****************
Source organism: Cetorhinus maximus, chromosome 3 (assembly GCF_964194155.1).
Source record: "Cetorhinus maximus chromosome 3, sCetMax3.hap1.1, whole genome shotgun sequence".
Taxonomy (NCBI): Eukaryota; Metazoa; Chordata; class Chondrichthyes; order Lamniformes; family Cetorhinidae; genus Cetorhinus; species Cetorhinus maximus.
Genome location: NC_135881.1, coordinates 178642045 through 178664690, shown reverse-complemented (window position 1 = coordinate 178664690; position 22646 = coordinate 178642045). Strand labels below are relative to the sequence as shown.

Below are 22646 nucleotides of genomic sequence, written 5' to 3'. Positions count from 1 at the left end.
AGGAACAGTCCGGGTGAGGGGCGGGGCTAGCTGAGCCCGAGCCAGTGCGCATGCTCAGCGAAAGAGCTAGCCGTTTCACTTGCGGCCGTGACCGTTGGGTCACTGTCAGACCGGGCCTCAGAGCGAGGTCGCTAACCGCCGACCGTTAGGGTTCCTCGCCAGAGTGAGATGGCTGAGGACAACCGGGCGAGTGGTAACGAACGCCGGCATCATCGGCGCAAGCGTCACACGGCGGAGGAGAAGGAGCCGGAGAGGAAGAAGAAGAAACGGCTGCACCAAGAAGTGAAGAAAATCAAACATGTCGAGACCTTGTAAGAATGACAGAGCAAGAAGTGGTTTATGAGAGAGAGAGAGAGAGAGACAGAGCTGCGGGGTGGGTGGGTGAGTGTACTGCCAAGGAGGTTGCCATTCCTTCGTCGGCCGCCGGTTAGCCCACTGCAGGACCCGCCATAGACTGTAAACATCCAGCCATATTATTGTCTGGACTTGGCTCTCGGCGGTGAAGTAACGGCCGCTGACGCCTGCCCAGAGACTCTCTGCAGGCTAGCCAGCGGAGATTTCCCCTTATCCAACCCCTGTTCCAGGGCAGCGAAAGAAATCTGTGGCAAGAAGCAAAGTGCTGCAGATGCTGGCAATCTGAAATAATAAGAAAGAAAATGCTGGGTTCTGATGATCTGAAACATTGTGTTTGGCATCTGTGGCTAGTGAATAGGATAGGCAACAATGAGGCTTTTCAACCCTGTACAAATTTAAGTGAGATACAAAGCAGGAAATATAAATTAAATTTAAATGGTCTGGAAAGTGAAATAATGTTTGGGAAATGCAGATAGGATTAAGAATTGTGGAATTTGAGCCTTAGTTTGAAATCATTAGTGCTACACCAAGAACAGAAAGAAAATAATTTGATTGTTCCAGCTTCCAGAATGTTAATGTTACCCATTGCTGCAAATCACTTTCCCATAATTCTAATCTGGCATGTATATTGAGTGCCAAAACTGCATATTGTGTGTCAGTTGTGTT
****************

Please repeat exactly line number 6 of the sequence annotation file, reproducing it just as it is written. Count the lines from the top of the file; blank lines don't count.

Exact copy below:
AGGAACAGTCCGGGTGAGGGGCGGGGCTAGCTGAGCCCGAGCCAGTGCGCATGCTCAGCGAAAGAGCTAGCCGTTTCACTTGCGGCCGTGACCGTTGGGTCACTGTCAGACCGGGCCTCAGAGCGAGGTCGCTAACCGCCGACCGTTAGGGTTCCTCGCCAGAGTGAGATGGCTGAGGACAACCGGGCGAGTGGTAACGAACGCCGGCATCATCGGCGCAAGCGTCACACGGCGGAGGAGAAGGAGCCGGAGAGGAAGAAGAAGAAACGGCTGCACCAAGAAGTGAAGAAAATCAAACATGTCGAGACCTTGTAAGAATGACAGAGCAAGAAGTGGTTTATGAGAGAGAGAGAGAGAGAGACAGAGCTGCGGGGTGGGTGGGTGAGTGTACTGCCAAGGAGGTTGCCATTCCTTCGTCGGCCGCCGGTTAGCCCACTGCAGGACCCGCCATAGACTGTAAACATCCAGCCATATTATTGTCTGGACTTGGCTCTCGGCGGTGAAGTAACGGCCGCTGACGCCTGCCCAGAGACTCTCTGCAGGCTAGCCAGCGGAGATTTCCCCTTATCCAACCCCTGTTCCAGGGCAGCGAAAGAAATCTGTGGCAAGAAGCAAAGTGCTGCAGATGCTGGCAATCTGAAATAATAAGAAAGAAAATGCTGGGTTCTGATGATCTGAAACATTGTGTTTGGCATCTGTGGCTAGTGAATAGGATAGGCAACAATGAGGCTTTTCAACCCTGTACAAATTTAAGTGAGATACAAAGCAGGAAATATAAATTAAATTTAAATGGTCTGGAAAGTGAAATAATGTTTGGGAAATGCAGATAGGATTAAGAATTGTGGAATTTGAGCCTTAGTTTGAAATCATTAGTGCTACACCAAGAACAGAAAGAAAATAATTTGATTGTTCCAGCTTCCAGAATGTTAATGTTACCCATTGCTGCAAATCACTTTCCCATAATTCTAATCTGGCATGTATATTGAGTGCCAAAACTGCATATTGTGTGTCAGTTGTGTT